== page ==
Harry Greb the Pittsburgh Whirlwind
Enshrined for nearly a century as the Pittsburgh whirlwind in boxing legend, Harry Greb was perhaps the greatest middleweight of all time. This is saying a lot due to so many outstanding Middleweights who one could easily call, the greatest Middleweight in the history of the ring. Men like Sugar Ray Robinson, Sugar Ray Leonard, and the most devastating Middleweight puncher of all time, Gennadi Golovkin. And yet there’s not a single film of Harry Greb’s epic fights. He once beat the unbeatable future Heavy weight champion, Gene Tunney in a historic bloodbath that began a series of epic encounters between the two finest boxing tacticians the ring had ever seen.
But Greb was a true Middleweight, whose normal weight stood at around 160 pounds. Whereas Tunney wound up as the undefeated heavyweight champion of the world at 190. As for Jack Dempsey who was quite possibly the hardest puncher of all time, some have said that Tunney could never beat the Manassas Mauler in his prime. Others have claimed that Tunney was so good that Jack Dempsey could never have beat him.
We will never know the answer of whether a much younger Jack Dempsey could have defeated Tunney or not.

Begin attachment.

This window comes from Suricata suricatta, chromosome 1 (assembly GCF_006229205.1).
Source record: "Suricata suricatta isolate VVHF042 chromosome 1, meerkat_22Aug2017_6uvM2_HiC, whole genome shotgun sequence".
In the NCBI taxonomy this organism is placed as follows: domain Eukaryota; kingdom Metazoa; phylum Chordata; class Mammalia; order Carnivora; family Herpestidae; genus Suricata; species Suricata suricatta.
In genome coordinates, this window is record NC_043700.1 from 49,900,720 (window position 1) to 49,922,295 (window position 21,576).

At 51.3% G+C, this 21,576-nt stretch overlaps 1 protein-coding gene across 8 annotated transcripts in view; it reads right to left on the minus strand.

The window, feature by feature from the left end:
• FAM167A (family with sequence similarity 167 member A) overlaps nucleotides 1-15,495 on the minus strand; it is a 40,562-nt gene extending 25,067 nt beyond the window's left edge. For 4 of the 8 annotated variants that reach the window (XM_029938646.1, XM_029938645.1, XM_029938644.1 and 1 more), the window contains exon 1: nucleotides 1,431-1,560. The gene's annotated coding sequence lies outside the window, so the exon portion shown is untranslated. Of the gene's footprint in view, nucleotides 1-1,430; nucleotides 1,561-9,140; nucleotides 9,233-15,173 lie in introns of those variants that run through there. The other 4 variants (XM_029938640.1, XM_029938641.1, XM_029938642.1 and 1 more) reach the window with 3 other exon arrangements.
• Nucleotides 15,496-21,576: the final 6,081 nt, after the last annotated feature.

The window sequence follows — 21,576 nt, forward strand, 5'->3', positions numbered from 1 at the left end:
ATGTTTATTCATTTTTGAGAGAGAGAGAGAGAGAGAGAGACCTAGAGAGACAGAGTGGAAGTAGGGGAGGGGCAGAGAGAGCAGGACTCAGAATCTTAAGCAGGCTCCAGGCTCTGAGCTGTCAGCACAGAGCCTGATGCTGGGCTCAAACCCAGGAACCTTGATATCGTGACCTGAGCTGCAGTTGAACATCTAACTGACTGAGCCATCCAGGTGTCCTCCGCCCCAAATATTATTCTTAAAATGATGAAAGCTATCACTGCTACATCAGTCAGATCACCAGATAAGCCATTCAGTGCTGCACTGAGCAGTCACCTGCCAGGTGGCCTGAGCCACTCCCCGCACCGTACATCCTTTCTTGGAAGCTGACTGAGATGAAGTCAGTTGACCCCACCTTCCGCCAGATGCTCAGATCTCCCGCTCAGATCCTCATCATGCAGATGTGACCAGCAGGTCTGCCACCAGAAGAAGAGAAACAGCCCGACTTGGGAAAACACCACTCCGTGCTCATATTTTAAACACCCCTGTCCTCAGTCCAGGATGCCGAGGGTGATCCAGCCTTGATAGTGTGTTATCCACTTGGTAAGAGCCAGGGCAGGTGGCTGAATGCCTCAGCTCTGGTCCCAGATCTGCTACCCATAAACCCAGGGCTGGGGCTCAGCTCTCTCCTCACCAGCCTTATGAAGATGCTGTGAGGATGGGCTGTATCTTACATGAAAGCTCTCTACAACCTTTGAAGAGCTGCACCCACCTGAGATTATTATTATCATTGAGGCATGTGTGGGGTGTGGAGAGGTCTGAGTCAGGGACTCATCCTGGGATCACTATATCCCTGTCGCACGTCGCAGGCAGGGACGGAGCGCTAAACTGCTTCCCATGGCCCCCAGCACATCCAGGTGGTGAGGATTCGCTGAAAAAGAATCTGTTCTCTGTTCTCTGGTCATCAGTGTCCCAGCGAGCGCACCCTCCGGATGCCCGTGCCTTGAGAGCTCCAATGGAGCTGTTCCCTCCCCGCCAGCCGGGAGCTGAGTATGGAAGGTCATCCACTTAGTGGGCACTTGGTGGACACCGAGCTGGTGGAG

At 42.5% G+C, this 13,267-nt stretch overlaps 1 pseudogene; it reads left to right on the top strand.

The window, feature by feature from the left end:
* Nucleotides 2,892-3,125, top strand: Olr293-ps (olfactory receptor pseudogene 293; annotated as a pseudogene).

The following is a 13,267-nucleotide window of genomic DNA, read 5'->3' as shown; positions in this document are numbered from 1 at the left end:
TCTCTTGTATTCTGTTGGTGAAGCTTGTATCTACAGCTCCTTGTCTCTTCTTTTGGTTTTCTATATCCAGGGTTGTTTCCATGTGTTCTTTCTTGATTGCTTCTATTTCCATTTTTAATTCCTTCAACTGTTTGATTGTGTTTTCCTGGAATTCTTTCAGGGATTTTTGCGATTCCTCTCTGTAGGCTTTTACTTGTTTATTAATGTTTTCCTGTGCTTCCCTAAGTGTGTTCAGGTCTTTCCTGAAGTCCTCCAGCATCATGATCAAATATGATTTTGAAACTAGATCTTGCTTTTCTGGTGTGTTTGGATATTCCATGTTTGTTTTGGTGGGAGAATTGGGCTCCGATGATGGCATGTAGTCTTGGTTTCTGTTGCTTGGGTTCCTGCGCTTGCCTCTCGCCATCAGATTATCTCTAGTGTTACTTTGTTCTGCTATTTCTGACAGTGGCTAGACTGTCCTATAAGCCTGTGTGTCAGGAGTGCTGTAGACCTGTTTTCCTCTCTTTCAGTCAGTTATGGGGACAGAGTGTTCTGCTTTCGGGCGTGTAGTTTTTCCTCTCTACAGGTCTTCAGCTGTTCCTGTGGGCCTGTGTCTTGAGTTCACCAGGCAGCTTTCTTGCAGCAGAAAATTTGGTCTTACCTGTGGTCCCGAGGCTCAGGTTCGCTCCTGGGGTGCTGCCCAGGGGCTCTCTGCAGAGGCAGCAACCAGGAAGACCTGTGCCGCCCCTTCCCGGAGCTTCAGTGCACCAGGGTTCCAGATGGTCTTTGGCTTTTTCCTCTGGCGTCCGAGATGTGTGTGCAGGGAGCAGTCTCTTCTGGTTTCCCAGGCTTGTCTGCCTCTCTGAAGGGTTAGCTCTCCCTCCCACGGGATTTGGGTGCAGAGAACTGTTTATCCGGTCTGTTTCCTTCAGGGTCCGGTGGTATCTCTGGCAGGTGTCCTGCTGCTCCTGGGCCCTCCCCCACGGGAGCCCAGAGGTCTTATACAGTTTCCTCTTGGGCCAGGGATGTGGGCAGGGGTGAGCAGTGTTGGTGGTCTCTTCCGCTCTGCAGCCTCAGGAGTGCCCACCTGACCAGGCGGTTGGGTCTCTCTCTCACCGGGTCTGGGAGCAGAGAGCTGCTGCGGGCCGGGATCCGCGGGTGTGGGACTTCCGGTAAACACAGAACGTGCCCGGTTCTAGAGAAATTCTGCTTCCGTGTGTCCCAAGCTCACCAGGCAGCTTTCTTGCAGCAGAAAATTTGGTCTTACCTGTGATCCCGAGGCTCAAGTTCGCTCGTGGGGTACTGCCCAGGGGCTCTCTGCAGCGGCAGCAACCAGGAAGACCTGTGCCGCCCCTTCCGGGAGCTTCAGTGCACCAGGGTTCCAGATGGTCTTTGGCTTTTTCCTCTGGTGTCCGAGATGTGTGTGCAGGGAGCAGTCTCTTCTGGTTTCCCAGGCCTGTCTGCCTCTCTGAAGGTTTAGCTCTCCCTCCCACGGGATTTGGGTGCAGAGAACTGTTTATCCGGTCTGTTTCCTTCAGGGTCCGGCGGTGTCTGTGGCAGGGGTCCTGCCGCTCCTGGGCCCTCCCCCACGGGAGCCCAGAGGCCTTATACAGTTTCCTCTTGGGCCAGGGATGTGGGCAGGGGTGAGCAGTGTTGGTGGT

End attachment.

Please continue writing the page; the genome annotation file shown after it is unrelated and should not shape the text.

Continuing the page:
It is well known, however, that Greb totally dominated Dempsey as Dempsey’s sparring partner. Even though Dempsey outweighed the five foot eight Greb by 30 pounds, several times the pair almost met in the ring.
Greb would wind up fighting 298 professional fights, yet not one of them survives today on video.
A Boxing Legend for all time
Greb remains today as one of boxing legend’s most unforgettable mystery men of all time. His untimely death at 32 on the operating table when he failed to wake up from the anesthetic hasn’t hurt his enigmatic image. But although the movie cameras never captured him in a real fight, there still exists at least one video of him training.
Back to the Tunisian whirlwind Fadi Khaled
Which bring us to Fadi Khaled. Here you see him in training in Thailand.
At 140 pounds Khaled punches and kicks above his weight. But unlike Harry Greb, we have Khaled actually fighting in the ring.
The Tunisian whirlwind Fadi Khaled is all over his opponent